The Long and Winding Road (amypond45) wrote,
The Long and Winding Road

PART TWO: Let Me Take You Down - (Sam/Dean, R)

Now that he’s up and about, Sam meets the rest of the crew. In addition to the four people he met the night he was first unplugged, he meets Misha, who’s been out since he was a teenager after his family was killed in a car accident. He meets Samantha and Alona, a mother-daughter team who got out of the Matrix together, like Sam and Dean, and Chad, who is quite possibly the biggest computer nerd Sam has ever met. They were all hunters back in the Matrix, but when Chad started cracking the code that convinced him there was another reality under the one they were living in, they all opted for the rabbit hole.

Alex is only sixteen, the youngest member of the crew. He’s also the only one born outside the Matrix.

“Born and raised right here in the real world,” he tells Sam when they’re first introduced. “Born in Zion, the last outpost of all there is. The last free world. All that’s left of humanity. Buried deep, near the Earth’s core, protected by a massive system of gates and fences accessible only by hovership.”

Sam shakes his head as the kid gazes at him in awe and wonder.

“You’re gonna save us,” he tells Sam. “We’ve been waiting hundreds of years for you.”

Sam huffs out a breath in disbelief, too overwhelmed to come up with a response.

He’s nobody’s savior. He can barely function.


“How long has it been?”

Sitting across from each other in the mess hall an hour later, Sam and Dean chow down on something that looks and tastes like regurgitated oatmeal. Sam’s been assured it’s full of protein and minerals, but it’s definitely the nastiest stuff he’s ever eaten.

What he wouldn’t give for a fresh salad right now. Or even a bacon cheeseburger.

“Three years, give or take,” Dean answers. “They pulled me out just after you left for college.”

“But you couldn’t stay away,” Sam suggests. “You went back in. You were stalking me.” Sam recalls the tingling sensation of someone watching him as he walked across campus.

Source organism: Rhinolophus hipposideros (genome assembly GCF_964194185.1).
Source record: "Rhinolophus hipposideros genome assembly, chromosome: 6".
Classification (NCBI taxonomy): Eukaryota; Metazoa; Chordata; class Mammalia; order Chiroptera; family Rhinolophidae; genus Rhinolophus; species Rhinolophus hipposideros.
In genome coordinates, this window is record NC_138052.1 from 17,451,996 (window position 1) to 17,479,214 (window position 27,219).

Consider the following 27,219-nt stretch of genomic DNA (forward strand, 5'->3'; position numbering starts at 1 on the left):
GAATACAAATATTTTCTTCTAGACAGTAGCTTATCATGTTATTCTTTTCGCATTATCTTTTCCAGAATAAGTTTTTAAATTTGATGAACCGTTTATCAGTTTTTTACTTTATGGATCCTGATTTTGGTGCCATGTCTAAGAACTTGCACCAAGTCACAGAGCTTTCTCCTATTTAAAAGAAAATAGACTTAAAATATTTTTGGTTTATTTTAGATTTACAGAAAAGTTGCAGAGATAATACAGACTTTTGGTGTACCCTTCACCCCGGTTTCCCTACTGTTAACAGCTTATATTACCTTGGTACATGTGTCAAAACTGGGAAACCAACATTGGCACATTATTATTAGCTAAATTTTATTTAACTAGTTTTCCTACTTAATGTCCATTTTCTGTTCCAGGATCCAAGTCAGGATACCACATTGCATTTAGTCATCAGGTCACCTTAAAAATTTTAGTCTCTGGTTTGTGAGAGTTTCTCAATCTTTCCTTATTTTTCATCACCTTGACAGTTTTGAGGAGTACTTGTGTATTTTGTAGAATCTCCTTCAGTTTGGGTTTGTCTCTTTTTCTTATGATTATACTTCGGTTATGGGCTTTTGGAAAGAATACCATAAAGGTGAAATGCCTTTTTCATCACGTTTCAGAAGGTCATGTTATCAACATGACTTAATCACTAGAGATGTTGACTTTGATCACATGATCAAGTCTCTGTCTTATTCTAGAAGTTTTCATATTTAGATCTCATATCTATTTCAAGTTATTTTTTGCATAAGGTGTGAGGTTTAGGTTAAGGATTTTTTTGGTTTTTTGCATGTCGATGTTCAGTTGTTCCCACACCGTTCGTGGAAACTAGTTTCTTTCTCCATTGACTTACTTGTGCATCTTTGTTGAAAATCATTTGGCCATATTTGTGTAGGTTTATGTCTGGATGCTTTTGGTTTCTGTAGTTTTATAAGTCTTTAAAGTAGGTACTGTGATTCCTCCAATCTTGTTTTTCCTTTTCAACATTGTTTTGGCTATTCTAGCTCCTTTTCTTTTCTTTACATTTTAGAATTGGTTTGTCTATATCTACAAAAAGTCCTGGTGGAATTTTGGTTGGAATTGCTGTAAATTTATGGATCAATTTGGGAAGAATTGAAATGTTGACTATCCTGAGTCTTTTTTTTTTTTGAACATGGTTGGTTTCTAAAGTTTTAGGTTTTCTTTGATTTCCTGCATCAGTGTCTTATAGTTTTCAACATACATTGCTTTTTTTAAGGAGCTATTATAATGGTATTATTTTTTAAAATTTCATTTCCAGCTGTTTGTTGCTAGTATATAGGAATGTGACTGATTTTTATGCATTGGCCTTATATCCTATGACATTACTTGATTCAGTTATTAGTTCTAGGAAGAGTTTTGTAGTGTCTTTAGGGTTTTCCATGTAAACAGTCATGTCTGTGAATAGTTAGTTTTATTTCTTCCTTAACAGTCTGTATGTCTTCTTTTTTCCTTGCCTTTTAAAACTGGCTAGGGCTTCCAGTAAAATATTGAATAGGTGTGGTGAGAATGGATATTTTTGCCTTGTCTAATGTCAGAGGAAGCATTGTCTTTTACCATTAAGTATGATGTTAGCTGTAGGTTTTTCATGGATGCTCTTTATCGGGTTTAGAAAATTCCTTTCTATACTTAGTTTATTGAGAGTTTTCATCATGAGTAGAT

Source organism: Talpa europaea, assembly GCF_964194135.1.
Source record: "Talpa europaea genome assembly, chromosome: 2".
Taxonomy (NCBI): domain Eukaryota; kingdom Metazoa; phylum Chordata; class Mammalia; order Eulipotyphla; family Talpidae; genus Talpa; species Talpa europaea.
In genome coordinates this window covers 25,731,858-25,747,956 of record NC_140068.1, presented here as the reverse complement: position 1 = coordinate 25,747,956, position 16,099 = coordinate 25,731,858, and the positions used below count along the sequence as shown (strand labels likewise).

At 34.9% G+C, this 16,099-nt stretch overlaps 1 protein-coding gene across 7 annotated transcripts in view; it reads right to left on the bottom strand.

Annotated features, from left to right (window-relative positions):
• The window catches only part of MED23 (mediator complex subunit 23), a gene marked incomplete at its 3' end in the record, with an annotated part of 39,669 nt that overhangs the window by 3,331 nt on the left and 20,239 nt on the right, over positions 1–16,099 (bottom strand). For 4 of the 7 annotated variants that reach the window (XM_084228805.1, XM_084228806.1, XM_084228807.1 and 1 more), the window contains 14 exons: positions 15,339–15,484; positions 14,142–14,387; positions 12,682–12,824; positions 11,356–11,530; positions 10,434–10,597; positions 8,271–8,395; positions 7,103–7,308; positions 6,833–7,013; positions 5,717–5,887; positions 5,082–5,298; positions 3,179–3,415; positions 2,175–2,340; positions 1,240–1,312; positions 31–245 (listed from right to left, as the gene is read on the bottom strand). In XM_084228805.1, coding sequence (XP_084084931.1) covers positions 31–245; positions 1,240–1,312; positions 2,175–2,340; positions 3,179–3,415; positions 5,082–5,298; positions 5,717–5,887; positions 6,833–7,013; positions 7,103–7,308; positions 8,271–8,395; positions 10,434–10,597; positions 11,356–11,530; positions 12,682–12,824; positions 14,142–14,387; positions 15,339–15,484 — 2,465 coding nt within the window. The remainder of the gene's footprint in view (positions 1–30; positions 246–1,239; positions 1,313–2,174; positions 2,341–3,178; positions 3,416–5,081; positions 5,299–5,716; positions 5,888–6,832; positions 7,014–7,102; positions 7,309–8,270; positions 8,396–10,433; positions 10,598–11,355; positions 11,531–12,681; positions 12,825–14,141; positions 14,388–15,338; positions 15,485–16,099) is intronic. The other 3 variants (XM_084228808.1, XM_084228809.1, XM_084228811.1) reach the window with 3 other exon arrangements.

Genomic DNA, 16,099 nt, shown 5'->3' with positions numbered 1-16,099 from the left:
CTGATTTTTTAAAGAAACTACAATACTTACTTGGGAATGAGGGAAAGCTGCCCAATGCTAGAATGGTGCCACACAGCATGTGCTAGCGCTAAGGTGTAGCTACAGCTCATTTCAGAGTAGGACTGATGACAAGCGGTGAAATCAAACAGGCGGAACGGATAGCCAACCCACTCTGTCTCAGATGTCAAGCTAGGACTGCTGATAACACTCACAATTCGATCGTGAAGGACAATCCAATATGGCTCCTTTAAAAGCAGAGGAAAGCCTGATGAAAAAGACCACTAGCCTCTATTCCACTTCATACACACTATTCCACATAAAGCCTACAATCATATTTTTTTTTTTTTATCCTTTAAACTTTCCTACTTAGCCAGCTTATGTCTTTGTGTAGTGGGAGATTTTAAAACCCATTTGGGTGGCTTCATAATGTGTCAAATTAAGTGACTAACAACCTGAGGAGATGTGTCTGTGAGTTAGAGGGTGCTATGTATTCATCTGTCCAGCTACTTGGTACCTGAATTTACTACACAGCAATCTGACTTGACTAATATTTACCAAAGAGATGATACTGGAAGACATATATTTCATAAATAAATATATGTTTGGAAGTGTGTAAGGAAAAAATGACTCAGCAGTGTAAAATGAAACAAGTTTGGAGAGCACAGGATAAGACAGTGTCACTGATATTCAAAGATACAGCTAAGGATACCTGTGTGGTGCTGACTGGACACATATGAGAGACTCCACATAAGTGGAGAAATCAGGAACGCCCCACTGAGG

“Missed you,” Dean repeats, raising his eyes so that Sam can see the raw grief there. “Even though I knew you were right where you should be, it killed me to leave you there.”

Sam nods. “I first met Jensen in the spring of freshman year,” he recalls. “We first connected in that Harry Potter role-playing group.”

“That’s right.” Dean grins crookedly. “Knew I’d find you there.”

“You were already out by then,” Sam clarifies. “You invented Jensen so you could connect with me, because you thought I wouldn’t want to hear from Dean and you couldn’t stay away.”

Dean clenches his jaw, looks down at his slop, and for a moment Sam thinks he won’t answer. Then he nods.

“I was a mess after you left,” he admits. “Then Dad left, and I sort of fell off the deep end for a while. Drinking, being stupid. Charging into hunts half-cocked. Reckless. Knew I couldn’t go on like that.”

“So you went looking for the magic pill,” Sam suggests, forcing himself to ignore the tightness in his chest at Dean’s words, at the picture of desperation they paint. “You wanted it.”

Dean lifts his eyes, stares daggers at him.

Sam holds his gaze. Steady. Challenging.

“You’re saying I wanted to die,” Dean says, nodding subtly, wincing as he looks down again. Then he straightens up in his seat and takes a deep breath, bracing himself. “I wanted out, not gonna lie. But I couldn’t kill myself. I couldn’t leave you.”

Sam knows the effort it took for Dean to admit something like that. The Dean he knew would never confess something so vulnerable. So intimate.

But Jensen would.

“So you found a way out,” Sam says.

Dean nods. “I knew a girl who knew a guy who had something that could help.” He looks down at the untouched slop on his plate. “Mark Sheppard, leader of a special group of people who knew things. People who could predict the future. He promised if I took the pill, you would come back to me.”

“So you did.”

“I did,” Dean agrees, nodding. He looks up at Sam, eyes clear and green with a film of something that might be emotion, or it might be the dry air in the room making his eyes moist.

“I waited three years, Sammy,” he says quietly. “Three years.”

Sam sucks in a breath, lets it out slow. He looks away, then back at Dean, whose gaze holds his for another long moment before he looks away.